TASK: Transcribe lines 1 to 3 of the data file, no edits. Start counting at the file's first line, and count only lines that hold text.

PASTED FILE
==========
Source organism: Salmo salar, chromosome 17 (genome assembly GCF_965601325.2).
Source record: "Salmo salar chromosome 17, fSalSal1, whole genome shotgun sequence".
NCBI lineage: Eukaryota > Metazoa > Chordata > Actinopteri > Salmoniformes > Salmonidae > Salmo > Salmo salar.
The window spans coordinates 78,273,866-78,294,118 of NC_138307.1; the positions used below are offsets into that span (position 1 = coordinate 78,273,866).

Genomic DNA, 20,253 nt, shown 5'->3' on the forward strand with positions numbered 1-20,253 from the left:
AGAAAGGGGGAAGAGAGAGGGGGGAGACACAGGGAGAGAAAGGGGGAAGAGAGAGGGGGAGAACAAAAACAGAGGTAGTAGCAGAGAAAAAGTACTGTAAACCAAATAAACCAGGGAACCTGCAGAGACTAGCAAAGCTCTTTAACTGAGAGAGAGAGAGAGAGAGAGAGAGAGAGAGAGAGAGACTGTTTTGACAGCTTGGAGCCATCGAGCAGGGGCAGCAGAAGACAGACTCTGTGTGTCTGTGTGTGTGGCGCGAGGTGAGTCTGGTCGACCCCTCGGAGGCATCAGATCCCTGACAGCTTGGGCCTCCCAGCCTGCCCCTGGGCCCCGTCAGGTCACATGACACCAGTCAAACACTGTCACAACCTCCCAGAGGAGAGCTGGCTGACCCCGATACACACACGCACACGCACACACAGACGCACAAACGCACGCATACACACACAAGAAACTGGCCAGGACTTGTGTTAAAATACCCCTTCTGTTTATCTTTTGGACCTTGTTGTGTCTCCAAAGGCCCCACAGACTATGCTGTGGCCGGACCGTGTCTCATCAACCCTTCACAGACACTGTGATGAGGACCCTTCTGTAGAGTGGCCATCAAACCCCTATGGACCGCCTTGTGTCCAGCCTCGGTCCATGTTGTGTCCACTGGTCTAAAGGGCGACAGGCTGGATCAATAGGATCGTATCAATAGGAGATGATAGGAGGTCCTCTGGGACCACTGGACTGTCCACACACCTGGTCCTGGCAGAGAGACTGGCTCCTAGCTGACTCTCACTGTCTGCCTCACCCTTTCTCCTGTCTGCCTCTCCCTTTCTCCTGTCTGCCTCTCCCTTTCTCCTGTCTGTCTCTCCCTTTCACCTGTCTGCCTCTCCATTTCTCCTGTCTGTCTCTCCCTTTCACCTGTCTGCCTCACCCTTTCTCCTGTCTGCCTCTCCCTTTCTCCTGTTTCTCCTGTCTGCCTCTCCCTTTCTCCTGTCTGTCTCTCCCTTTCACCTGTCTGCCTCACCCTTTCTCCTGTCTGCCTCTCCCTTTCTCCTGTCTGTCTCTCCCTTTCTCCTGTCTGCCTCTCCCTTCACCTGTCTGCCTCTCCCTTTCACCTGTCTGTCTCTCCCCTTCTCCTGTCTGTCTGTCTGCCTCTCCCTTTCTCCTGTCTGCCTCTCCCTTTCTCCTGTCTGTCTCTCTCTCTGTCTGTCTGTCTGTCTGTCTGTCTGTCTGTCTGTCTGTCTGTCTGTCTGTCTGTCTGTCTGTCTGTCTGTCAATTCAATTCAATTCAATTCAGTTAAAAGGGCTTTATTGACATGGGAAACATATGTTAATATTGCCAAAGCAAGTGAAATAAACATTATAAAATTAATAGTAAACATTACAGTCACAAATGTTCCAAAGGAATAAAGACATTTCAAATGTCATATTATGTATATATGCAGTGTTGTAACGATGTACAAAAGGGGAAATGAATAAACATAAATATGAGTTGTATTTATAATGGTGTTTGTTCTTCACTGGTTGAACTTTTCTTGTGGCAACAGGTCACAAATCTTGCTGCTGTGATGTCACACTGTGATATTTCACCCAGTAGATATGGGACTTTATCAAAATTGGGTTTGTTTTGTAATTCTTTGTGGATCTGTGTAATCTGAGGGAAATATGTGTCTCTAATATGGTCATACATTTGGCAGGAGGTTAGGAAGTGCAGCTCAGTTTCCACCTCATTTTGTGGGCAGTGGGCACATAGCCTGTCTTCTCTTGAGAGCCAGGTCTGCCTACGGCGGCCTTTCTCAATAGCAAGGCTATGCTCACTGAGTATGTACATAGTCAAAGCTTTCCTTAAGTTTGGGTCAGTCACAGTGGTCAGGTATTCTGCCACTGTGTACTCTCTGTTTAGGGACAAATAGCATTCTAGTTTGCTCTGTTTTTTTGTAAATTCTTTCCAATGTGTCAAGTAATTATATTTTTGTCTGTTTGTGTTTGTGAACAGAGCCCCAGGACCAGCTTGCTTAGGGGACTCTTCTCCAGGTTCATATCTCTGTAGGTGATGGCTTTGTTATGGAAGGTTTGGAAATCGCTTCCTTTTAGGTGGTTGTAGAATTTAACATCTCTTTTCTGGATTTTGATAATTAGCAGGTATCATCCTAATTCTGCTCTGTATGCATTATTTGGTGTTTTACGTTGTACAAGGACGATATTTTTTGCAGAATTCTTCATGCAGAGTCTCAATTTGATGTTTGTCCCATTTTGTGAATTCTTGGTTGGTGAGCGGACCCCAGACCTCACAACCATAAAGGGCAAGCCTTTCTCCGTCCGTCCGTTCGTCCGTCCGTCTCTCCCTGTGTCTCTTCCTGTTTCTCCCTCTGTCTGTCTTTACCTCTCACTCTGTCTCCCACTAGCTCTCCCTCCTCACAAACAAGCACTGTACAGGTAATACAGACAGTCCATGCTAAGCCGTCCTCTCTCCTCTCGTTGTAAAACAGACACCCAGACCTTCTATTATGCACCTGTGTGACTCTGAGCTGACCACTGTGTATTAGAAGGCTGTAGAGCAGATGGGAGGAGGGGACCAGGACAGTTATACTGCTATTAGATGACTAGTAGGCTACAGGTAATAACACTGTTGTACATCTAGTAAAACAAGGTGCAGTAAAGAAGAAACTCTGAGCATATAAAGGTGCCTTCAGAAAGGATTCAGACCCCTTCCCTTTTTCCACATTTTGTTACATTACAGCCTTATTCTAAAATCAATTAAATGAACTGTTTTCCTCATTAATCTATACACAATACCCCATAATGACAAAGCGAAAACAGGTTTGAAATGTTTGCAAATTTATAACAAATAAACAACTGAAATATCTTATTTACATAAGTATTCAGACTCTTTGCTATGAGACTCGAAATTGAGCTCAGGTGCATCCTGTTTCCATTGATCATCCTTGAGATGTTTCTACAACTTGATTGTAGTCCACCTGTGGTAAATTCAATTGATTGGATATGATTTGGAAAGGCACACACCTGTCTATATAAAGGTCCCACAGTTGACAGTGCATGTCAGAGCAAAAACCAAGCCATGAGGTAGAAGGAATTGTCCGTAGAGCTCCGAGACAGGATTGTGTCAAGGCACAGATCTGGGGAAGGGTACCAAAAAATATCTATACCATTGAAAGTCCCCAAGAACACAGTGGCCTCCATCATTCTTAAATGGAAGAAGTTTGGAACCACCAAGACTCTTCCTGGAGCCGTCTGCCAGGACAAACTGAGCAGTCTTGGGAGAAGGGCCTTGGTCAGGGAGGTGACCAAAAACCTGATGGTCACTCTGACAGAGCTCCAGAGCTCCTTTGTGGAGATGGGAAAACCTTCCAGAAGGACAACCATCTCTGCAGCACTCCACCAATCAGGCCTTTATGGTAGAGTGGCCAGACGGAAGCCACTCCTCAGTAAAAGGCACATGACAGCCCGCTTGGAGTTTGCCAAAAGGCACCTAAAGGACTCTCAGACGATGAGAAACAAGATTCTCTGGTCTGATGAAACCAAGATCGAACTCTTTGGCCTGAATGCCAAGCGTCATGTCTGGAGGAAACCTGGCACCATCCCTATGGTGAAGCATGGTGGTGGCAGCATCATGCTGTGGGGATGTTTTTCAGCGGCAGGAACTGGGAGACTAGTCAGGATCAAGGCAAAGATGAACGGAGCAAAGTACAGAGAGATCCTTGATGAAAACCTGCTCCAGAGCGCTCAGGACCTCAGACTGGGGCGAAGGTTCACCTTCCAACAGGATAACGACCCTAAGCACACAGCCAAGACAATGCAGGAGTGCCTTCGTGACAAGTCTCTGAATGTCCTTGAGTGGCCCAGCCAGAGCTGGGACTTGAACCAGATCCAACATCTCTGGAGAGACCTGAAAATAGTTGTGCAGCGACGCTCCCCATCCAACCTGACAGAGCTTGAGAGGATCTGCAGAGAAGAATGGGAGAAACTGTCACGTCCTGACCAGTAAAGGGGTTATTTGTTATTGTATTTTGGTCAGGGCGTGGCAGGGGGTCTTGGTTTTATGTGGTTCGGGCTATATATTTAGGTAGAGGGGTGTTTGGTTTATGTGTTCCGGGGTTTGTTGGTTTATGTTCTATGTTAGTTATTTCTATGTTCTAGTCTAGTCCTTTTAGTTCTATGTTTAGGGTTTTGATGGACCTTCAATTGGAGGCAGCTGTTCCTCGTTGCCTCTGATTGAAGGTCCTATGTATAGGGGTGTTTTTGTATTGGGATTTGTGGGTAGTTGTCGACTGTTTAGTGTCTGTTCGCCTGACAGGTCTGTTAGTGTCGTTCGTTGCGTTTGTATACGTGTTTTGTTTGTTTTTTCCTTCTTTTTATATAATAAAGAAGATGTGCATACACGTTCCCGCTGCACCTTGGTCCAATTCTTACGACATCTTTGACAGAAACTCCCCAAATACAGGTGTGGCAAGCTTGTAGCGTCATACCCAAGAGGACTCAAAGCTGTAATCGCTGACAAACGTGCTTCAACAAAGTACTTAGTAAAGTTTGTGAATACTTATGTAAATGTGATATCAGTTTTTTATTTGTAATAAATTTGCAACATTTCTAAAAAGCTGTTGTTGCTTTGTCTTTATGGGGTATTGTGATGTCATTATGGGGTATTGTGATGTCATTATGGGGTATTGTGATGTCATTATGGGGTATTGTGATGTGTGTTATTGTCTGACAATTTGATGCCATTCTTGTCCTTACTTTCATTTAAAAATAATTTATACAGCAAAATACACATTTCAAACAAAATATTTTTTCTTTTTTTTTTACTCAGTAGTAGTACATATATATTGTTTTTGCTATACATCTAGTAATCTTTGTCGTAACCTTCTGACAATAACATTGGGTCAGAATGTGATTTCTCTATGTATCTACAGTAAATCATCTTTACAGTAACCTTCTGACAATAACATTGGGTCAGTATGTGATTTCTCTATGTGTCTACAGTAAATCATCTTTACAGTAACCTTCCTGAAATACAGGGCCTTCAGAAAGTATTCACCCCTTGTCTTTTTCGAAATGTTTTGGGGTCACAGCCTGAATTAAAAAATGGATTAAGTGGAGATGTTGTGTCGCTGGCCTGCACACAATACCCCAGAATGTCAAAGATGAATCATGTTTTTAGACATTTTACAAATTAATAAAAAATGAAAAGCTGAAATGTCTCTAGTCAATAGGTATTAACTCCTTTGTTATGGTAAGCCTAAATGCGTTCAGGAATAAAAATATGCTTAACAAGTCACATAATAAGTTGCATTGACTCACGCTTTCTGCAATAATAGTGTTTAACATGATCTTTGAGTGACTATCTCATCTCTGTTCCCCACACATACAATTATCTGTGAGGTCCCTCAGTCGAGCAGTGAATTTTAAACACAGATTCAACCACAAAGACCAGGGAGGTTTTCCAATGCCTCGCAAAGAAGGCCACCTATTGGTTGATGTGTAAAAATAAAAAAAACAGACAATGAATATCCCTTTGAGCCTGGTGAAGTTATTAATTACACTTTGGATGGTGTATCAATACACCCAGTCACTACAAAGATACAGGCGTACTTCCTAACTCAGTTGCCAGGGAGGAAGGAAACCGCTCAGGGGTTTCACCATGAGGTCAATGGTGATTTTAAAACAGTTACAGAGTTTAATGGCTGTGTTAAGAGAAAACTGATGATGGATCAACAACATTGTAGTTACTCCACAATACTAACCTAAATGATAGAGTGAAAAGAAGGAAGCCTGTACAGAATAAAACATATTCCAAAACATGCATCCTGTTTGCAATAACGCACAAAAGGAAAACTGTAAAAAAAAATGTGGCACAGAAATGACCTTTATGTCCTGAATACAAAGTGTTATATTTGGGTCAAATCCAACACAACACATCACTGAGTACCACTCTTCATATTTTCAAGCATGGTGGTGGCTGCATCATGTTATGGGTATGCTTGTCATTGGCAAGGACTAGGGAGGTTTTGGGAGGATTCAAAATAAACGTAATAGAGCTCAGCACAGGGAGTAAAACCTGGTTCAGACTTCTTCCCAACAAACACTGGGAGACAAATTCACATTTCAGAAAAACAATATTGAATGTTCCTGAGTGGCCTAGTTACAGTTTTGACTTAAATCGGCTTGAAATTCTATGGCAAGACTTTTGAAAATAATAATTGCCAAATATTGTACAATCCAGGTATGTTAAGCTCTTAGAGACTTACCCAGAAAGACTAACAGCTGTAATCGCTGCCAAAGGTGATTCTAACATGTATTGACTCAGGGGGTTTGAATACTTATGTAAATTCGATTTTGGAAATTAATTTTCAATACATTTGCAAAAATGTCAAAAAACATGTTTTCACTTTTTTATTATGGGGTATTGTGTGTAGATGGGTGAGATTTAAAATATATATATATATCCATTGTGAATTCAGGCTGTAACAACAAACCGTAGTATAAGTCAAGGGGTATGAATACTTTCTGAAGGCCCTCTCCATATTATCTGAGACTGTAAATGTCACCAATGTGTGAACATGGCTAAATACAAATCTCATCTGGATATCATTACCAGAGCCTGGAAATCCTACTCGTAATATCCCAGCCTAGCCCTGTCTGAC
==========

Source organism: Salmo salar, chromosome 17 (genome assembly GCF_965601325.2).
Source record: "Salmo salar chromosome 17, fSalSal1, whole genome shotgun sequence".
NCBI lineage: Eukaryota > Metazoa > Chordata > Actinopteri > Salmoniformes > Salmonidae > Salmo > Salmo salar.